Jurassic World: Fallen Kingdom Review
Runtime: 128mins | Director: J. A. Bayona | Rating: 2.25 Stars
When I saw Jurassic World back in 2015 I wasn’t blown away at all. In fact, I’d almost go as far as to say I disliked it.
Sure, it wasn’t horrible, but there were a lot of things which irked me – a tired, stereotypical plot, cheesy slow-motion raptors saving the day and the main character running around the park in completely inappropriate high heels to name but a few.
So, when I went into Jurassic World: Fallen Kingdom my expectations were low. And, as expected, the film met them.
In Jurassic Park: Fallen Kingdom, both Claire Dearing (Bryce Dallas Howard) and Owen Grady (Chris Pratt) are reunited when they are recruited on a mission to return to Isla Nublar – the island where Jurassic Park was built. Their mission is to rescue the remaining dinosaurs on the island before an active volcano erupts and wipes them out (again). Soon, however, the couple realise there are greater threats than the volcano at work which they must then try to stop.
Now, not all of Fallen Kingdom was bad – in fact, some of it was good, so I’ll begin with that.
At the beginning of the film, the plot was compelling and, dare I say it, actively interesting.
For me, the hypothetical debate of whether the man-made dinosaurs deserved to live, and by extension, have the same rights as other endangered animals was extremely interesting. This was the road the film should have continued to go down, but, instead, in the latter two acts, it repeats the monotonous and tired plot of Jurassic World. But, we’ll get to that later.
Secondly, it can’t be denied, Fallen Kingdom is a stunning film to look at. Whether you’re watching a giant volcano explode, engulfing the island in lava, a fight between two terrifying dinosaurs, or vast, sweeping vistas of Isla Nublar, the film is captivating and cinematographer Óscar Faura along with the CGI team did a fantastic job.
Finally, despite being criminally short, Jeff Goldblum’s cameo was fantastic – the man can do no wrong.
Unfortunately though, despite its redeeming moments, Jurassic World: Fallen Kingdom remained average at best.
My chief gripe with Fallen Kingdom is that it was unoriginal and frankly, bizarre.
One of the reasons I disliked Jurassic World was that the plot felt stale and unoriginal. Rather than being a film about dinosaurs which displayed both their beauty but fearsome nature, instead, it devolved into a monster movie where a scientist concocts something nightmarish in his laboratory, it goes wrong and ends up killing people.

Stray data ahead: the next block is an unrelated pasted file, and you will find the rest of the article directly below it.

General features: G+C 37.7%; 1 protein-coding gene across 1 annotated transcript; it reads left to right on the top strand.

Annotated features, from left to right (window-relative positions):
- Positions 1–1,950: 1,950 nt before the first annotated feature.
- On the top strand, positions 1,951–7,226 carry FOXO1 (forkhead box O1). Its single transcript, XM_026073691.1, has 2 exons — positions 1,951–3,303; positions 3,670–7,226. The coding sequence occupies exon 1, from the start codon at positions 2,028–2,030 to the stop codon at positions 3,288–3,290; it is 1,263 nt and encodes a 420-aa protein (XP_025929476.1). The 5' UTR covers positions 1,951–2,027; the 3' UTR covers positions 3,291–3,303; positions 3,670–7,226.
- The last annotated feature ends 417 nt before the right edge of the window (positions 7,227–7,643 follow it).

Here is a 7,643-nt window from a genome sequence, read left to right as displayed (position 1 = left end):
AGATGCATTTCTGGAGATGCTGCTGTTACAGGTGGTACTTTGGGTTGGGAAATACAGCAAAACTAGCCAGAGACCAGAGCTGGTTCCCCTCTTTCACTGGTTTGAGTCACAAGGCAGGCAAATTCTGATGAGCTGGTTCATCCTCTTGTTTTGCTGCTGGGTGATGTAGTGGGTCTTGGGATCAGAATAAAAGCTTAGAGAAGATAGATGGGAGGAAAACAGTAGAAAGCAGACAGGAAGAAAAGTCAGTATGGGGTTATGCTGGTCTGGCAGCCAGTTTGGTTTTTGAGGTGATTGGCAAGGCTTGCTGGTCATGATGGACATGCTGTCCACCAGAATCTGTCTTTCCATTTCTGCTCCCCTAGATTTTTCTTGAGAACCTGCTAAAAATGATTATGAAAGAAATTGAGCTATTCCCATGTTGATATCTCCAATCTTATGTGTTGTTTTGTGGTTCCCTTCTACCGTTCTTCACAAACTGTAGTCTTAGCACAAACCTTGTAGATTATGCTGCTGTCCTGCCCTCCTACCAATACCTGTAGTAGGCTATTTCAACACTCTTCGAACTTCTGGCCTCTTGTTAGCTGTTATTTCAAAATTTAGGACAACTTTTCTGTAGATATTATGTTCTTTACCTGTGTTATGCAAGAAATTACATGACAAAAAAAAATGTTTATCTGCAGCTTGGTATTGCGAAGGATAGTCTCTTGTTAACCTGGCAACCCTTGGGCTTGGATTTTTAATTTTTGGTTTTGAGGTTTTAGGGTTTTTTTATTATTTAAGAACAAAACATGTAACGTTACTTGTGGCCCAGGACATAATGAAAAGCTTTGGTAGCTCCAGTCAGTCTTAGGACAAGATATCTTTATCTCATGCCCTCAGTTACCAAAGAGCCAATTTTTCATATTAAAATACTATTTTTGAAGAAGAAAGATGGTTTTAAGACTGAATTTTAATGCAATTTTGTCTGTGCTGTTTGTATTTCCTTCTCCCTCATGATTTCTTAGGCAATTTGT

Can you get any less original?
Apparently so, as that is exactly what ends up happening AGAIN in Fallen Kingdom.
Rather than focussing on the genuinely interesting part of the film - whether dinosaurs deserve the same rights as other non-man-made creatures – instead, they repeat Jurassic World’s mistakes and simply create another nightmare dinosaur which then stalks them.
To add to this, Bayona steered the film in a totally new direction.
Whilst the first act is reminiscent of the previous films with large-scale disaster, the second and third act devolves into a gothic horror, reminiscent of Bayona’s past works like The Orphanage. And, whilst some may have liked this genre change and found it refreshing, I didn’t enjoy it at all. It felt very odd and out of place having a giant, genetically spliced dinosaur stalking people through an old, giant mansion whilst lightning stereotypically flashed through the cobwebbed windows.
Another example of Fallen Kingdom not learning from its predecessor’s mistakes was that Claire and Owen’s relationship was still uninteresting and, more importantly, frustrating. As with the last film, Claire comes across as dull and argumentative and Owen tries to crack a joke at any given opportunity which soon becomes tiring. Essentially, there was no character development at all – something every half-decent film needs.
Luckily, because I went into Jurassic Park: Fallen Kingdom with low expectations that meant that I wasn’t let down. As expected, it was a distinctly average film which provided some moments of entertainment and laughter but, on the whole, was entirely forgettable.
My advice is to go and see Jurassic Park: Fallen Kingdom at the cinema and see what you think. Sure, you may come out underwhelmed, but if you watch it at home, you’ll miss out on the spectacle of it on the big screen which is one of the few positives it has going for it.
If you don’t see it though, I can’t say you’re missing out.
To watch the trailer – click here.